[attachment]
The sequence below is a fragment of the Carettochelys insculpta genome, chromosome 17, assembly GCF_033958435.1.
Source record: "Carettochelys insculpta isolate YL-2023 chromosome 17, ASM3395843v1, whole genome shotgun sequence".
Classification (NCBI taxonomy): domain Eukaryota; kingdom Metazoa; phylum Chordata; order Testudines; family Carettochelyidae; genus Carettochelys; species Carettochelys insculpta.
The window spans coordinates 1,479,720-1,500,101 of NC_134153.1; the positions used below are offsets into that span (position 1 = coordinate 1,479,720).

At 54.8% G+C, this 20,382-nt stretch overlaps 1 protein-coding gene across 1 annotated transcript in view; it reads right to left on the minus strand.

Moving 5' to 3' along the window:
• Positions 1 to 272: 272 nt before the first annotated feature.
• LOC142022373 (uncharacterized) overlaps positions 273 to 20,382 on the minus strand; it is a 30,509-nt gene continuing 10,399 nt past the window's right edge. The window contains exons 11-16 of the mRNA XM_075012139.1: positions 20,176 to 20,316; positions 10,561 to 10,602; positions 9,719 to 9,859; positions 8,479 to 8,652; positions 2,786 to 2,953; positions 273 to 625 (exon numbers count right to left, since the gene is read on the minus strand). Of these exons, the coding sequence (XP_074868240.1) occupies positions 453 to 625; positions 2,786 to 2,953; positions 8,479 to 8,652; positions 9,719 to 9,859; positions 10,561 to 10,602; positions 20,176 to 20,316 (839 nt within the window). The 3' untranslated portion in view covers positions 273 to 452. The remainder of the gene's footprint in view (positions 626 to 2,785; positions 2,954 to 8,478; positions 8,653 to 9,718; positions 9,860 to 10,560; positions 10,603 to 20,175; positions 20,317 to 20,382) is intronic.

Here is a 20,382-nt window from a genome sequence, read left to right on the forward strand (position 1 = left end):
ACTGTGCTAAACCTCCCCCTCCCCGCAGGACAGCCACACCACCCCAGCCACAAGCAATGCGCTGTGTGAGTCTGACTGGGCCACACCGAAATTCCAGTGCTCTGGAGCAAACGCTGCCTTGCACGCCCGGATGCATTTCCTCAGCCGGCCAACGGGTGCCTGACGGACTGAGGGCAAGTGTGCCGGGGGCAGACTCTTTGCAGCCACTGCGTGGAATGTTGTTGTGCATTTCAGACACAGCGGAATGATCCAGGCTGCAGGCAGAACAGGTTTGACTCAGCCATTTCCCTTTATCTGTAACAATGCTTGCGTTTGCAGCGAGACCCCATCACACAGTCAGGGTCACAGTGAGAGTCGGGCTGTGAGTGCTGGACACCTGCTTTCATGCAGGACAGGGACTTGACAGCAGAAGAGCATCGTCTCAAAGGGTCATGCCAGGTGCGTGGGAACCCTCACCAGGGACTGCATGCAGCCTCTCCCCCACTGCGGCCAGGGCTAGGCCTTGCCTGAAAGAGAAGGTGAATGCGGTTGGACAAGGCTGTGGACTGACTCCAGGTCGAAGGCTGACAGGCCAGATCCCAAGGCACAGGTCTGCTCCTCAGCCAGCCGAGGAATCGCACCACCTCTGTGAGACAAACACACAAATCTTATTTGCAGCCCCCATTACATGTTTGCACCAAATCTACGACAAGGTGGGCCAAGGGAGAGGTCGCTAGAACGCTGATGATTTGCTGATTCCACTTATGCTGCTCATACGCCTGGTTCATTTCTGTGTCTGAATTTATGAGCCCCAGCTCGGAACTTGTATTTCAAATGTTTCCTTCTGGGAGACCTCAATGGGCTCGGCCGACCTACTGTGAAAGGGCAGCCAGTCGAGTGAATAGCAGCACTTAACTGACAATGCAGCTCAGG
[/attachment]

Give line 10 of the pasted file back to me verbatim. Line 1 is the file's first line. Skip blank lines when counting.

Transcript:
ACTGTGCTAAACCTCCCCCTCCCCGCAGGACAGCCACACCACCCCAGCCACAAGCAATGCGCTGTGTGAGTCTGACTGGGCCACACCGAAATTCCAGTGCTCTGGAGCAAACGCTGCCTTGCACGCCCGGATGCATTTCCTCAGCCGGCCAACGGGTGCCTGACGGACTGAGGGCAAGTGTGCCGGGGGCAGACTCTTTGCAGCCACTGCGTGGAATGTTGTTGTGCATTTCAGACACAGCGGAATGATCCAGGCTGCAGGCAGAACAGGTTTGACTCAGCCATTTCCCTTTATCTGTAACAATGCTTGCGTTTGCAGCGAGACCCCATCACACAGTCAGGGTCACAGTGAGAGTCGGGCTGTGAGTGCTGGACACCTGCTTTCATGCAGGACAGGGACTTGACAGCAGAAGAGCATCGTCTCAAAGGGTCATGCCAGGTGCGTGGGAACCCTCACCAGGGACTGCATGCAGCCTCTCCCCCACTGCGGCCAGGGCTAGGCCTTGCCTGAAAGAGAAGGTGAATGCGGTTGGACAAGGCTGTGGACTGACTCCAGGTCGAAGGCTGACAGGCCAGATCCCAAGGCACAGGTCTGCTCCTCAGCCAGCCGAGGAATCGCACCACCTCTGTGAGACAAACACACAAATCTTATTTGCAGCCCCCATTACATGTTTGCACCAAATCTACGACAAGGTGGGCCAAGGGAGAGGTCGCTAGAACGCTGATGATTTGCTGATTCCACTTATGCTGCTCATACGCCTGGTTCATTTCTGTGTCTGAATTTATGAGCCCCAGCTCGGAACTTGTATTTCAAATGTTTCCTTCTGGGAGACCTCAATGGGCTCGGCCGACCTACTGTGAAAGGGCAGCCAGTCGAGTGAATAGCAGCACTTAACTGACAATGCAGCTCAGG